J Stroke Search


J Stroke > Volume 22(3); 2020 > Article
Bhatia, Pedapati, Komakula, Srivastava, Vishnubhatla, and Khurana: Stroke in Coronavirus Disease 2019: A Systematic Review


Background and Purpose

Various neurological findings including stroke in patients with coronavirus disease 2019 (COVID-19) have been described, although no clarity exists regarding the nature and pattern of this association. This systematic review aims to report the characteristics of stroke in patients with COVID-19.


Three authors independently searched Web of Science, Embase, Scopus, and PubMed starting from inception up to May 22, 2020. The data for individual patients was extracted where available from published reports including clinical and laboratory parameters and analysed for any significant associations between variables.


We identified 30 relevant articles involving 115 patients with acute or subacute stroke with COVID-19. The mean±standard deviation age was 62.5±14.5 years. Stroke was ischemic in majority of the patients (101 [87.8%]). Hypertension (42 [42%]), dyslipidaemia (24 [26.1%]), and diabetes (23 [23.2%]) were the major vascular risk factors. Most of the patients (80 [85.1%]) had COVID-19 symptoms at the time of stroke with a median interval of 10 days to stroke from the diagnosis of COVID-19. Three-fourths (86 [74.8%]) of the patients were critically ill which frequently delayed the diagnosis of stroke. High levels of D-dimer, and ferritin were observed in these patients. Patients with COVID-19 and stroke had a high mortality (47.9%). Factors associated with mortality were intensive care unit admission, having two or more vascular risk factors, particularly smoking and high levels of D-dimer, C-reactive protein, and lactate dehydrogenase.


The association between stroke and COVID-19 is probably multifactorial including an amalgamation of traditional vascular risk factors, proinflammatory and a prothrombotic state. Prospectively collected data is required in the future to confirm this hypothesis.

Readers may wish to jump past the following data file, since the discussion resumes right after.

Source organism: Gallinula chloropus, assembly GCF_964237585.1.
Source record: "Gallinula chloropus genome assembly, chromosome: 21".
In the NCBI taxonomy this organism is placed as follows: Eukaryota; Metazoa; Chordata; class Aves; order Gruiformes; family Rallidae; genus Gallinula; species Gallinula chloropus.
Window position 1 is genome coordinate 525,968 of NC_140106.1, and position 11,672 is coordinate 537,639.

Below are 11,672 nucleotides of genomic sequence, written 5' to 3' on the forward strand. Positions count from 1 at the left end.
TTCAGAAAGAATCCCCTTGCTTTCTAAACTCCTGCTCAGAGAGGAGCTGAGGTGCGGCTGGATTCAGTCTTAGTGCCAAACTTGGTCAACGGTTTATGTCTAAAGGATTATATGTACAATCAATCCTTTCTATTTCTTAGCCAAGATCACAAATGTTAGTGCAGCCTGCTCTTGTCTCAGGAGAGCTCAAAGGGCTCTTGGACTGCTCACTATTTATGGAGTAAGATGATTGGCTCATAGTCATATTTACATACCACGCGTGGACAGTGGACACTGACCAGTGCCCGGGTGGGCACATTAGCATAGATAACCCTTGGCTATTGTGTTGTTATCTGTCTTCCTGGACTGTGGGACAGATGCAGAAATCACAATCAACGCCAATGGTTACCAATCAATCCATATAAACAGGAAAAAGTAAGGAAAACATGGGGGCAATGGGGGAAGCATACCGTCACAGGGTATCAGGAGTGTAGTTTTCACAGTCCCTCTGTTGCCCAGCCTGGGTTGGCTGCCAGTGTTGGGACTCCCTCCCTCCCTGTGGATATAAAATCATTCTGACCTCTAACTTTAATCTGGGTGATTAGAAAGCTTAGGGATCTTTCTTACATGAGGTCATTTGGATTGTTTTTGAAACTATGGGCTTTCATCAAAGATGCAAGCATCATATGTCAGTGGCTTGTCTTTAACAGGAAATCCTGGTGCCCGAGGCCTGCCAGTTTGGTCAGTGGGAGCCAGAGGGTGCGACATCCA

The coronavirus disease 2019 (COVID-19) caused by severe acute respiratory syndrome coronavirus 2 (SARS-CoV-2) is a global health emergency. What started as a cluster of pneumonia cases in Wuhan, China, rapidly escalated to a worldwide pandemic, paralyzing human activities and causing enormous deaths [1]. As on the day of submission of this manuscript, 7,039,918 people have developed the disease and 404,396 have died [2].
Various papers over the recent times have commented upon the clinical characteristics, complications and outcome of patients infected with COVID-19 [3,4]. Amongst the varied manifestations of COVID-19, neurological features have been highlighted by numerous authors [5-7]. Stroke is one of the common comorbidities that has been described. Ischemic stroke (IS), intracerebral haemorrhage (ICH), and cerebral venous thrombosis (CVT) have all been reported with variable frequencies [8-10]. However, no clarity exists whether COVID-19 is causative or just co-exists or triggers the occurrence of stroke. It is imperative to glean from the published data, stroke characteristics like type, severity, underlying vascular risk factors, biochemical and prothrombotic abnormalities and outcome. Synthesizing this information will provide a clearer overview and may help understand the relation between stroke and COVID-19. This systematic review aims to analyse the information reported among published studies of stroke in COVID-19.


The systematic review has been carried out in accordance with the recommendations of the Preferred Reporting Items for Systematic Reviews and Meta-Analyses (PRISMA) statement [11]. However, the protocol was not pre-registered in view of time constraints.

Literature search